Varied Traits is the first book of author Patrick Brown and provides a surprisingly human view of the seedier side of prostitution and adult entertainment. Patrick is a native of Atlanta and it shows in his description of the city and his use of many landmarks that all who grew up in Atlanta will fondly recall.

The book opens with the tale of a former UGA jock turned car salesman getting ready to hit up the strip clubs and party with a friend for a night on the town. Joey McIntosh has done well for himself and is living the good life and would be easy to dislike, yet somehow comes across as a good-hearted guy. Without offering a spoiler, he’ll redeem himself later in the book.

Joey’s night on the town turns bad fast and reminds us that prostitution isn’t really a victimless crime. We’re introduced to a bevy of beautiful young women that ply their trade in the world’s oldest profession, yet the ladies are very likeable and really are the girls next door. That’s sobering for a moment if you think about it, but Brown makes the story work. I found myself rooting for the ladies throughout.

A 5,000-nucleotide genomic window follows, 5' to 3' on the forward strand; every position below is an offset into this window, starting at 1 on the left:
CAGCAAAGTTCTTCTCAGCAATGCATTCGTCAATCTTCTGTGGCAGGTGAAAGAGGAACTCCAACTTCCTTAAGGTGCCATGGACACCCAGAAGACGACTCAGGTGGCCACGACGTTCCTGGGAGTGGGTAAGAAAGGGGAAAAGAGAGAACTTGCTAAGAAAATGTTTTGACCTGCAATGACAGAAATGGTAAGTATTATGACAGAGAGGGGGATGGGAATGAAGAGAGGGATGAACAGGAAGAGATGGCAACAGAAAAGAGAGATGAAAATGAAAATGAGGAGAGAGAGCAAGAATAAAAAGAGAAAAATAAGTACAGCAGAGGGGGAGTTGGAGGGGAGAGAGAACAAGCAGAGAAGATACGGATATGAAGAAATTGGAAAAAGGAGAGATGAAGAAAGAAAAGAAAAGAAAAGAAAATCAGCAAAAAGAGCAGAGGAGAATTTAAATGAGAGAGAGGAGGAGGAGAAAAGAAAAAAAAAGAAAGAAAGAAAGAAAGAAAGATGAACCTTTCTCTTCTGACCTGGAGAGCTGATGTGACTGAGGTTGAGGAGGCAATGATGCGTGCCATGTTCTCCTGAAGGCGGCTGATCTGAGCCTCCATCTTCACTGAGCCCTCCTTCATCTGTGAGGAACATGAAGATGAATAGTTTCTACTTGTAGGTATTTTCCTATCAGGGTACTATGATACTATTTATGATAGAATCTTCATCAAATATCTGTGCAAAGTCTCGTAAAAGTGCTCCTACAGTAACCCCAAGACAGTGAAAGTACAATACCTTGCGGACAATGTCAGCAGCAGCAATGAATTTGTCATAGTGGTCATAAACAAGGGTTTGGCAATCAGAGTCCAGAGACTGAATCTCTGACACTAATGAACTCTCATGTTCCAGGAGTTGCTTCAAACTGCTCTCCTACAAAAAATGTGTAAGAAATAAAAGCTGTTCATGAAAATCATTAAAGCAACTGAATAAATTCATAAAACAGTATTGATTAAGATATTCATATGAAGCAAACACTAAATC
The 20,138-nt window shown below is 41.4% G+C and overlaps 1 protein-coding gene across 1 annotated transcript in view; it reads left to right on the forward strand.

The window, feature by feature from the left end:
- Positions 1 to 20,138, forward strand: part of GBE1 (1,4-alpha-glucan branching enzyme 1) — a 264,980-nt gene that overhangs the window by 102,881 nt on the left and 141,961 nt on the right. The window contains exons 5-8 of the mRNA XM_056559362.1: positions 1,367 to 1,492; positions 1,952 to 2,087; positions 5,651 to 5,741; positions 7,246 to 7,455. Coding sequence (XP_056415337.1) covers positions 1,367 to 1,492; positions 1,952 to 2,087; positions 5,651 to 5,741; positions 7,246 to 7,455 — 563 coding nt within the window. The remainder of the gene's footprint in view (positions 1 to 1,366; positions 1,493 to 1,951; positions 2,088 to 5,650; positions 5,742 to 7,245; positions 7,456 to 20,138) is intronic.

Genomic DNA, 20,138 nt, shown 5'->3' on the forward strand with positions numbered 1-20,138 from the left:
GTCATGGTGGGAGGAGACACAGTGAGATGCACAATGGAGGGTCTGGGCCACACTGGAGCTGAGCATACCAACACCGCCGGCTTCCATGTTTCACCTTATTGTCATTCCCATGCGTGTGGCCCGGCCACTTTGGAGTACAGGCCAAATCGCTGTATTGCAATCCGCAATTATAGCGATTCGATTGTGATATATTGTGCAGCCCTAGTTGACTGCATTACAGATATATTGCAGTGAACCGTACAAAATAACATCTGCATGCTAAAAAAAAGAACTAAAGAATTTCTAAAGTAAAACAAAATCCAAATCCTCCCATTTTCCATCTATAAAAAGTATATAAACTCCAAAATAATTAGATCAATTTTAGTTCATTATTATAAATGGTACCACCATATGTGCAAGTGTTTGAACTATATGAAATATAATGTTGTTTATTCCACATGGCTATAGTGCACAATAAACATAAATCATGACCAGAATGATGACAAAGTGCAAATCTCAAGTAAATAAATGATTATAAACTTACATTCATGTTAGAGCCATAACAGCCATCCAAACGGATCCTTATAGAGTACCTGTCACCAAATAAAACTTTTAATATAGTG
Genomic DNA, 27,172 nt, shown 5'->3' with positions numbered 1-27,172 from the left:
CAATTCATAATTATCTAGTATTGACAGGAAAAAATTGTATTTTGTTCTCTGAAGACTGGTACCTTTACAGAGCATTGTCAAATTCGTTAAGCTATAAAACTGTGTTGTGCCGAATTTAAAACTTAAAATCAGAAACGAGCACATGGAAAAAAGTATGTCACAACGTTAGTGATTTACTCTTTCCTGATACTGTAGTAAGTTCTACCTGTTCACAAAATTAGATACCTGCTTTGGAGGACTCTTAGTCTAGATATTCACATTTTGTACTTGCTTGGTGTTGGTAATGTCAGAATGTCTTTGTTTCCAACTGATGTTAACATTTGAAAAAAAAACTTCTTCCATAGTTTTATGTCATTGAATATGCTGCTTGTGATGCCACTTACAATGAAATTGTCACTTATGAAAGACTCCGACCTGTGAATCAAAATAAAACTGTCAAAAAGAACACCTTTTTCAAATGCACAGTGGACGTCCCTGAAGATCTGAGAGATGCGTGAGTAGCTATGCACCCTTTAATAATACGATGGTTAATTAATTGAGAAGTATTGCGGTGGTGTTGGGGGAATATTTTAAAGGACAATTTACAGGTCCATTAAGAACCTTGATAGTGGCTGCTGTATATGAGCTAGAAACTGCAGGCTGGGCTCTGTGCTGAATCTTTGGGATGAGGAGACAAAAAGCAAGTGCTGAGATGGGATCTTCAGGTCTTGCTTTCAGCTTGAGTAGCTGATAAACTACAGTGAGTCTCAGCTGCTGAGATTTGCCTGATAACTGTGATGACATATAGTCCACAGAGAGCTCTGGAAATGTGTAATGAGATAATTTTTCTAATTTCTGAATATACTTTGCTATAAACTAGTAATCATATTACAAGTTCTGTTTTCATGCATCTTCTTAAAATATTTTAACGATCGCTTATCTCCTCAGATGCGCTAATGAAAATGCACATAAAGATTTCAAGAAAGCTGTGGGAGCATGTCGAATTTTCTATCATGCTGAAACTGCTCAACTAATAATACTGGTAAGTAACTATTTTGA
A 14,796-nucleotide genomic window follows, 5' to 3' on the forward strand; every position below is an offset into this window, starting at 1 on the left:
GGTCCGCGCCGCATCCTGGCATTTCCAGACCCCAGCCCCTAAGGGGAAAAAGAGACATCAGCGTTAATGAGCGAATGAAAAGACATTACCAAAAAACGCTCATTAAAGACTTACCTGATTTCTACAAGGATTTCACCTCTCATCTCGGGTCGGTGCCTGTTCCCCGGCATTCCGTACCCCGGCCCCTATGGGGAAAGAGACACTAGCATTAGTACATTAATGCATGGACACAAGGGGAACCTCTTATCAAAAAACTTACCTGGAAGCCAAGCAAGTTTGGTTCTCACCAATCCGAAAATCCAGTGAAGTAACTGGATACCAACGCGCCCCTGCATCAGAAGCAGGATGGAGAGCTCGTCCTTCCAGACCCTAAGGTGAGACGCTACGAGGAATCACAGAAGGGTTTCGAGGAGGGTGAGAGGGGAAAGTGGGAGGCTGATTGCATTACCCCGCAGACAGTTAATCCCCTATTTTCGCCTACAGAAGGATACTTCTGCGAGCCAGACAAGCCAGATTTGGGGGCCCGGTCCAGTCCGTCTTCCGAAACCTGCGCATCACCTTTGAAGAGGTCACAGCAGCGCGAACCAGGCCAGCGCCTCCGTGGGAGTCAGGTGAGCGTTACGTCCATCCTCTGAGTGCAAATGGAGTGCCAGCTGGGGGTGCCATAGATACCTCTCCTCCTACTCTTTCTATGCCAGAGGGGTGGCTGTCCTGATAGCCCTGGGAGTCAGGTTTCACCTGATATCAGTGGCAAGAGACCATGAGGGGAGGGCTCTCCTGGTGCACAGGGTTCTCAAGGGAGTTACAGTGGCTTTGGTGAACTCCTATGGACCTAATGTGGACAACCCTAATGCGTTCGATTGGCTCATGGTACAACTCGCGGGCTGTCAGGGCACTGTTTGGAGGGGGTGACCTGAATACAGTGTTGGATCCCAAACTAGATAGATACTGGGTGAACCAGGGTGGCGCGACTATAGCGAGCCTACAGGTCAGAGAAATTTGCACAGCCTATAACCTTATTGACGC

A major character is introduced a few chapters in – Salem Reid. Salem is Atlanta’s Jack Ryan and is guided by his sense of honor and friendship with Joey, and in a surprising twist, with one of the dancers – Sarah is an old girlfriend whom he has not seen in fifteen years. Salem brings all the right skills to the problems at hand and is somewhat MacGyver-like in how he solves problems and tracks the bad guys.

Varied Traits was a great read (about 360 pages) and was a relaxing way to spend a day during the holidays. It is a great first-effort by Brown and I look forward to seeing what’s next from this new author. There were a few passages in the book that weren’t believable (how little time the police spend with Liza when she was in the hospital), but they don’t detract from the story and by the time you get there (Chapter 41) you’ll be friends with the characters and will overlook this piece.

Would I recommend Varied Traits? Absolutely. Brown touches upon prostitution and drug use in the book, yet no more so than you’d see in a movie theater. The author did cause me to reflect upon the fact that the girls caught up in that type of life are human and have families just like the rest of us. There’s a major twist towards the end of the book that I didn’t see coming – you’ll be surprised.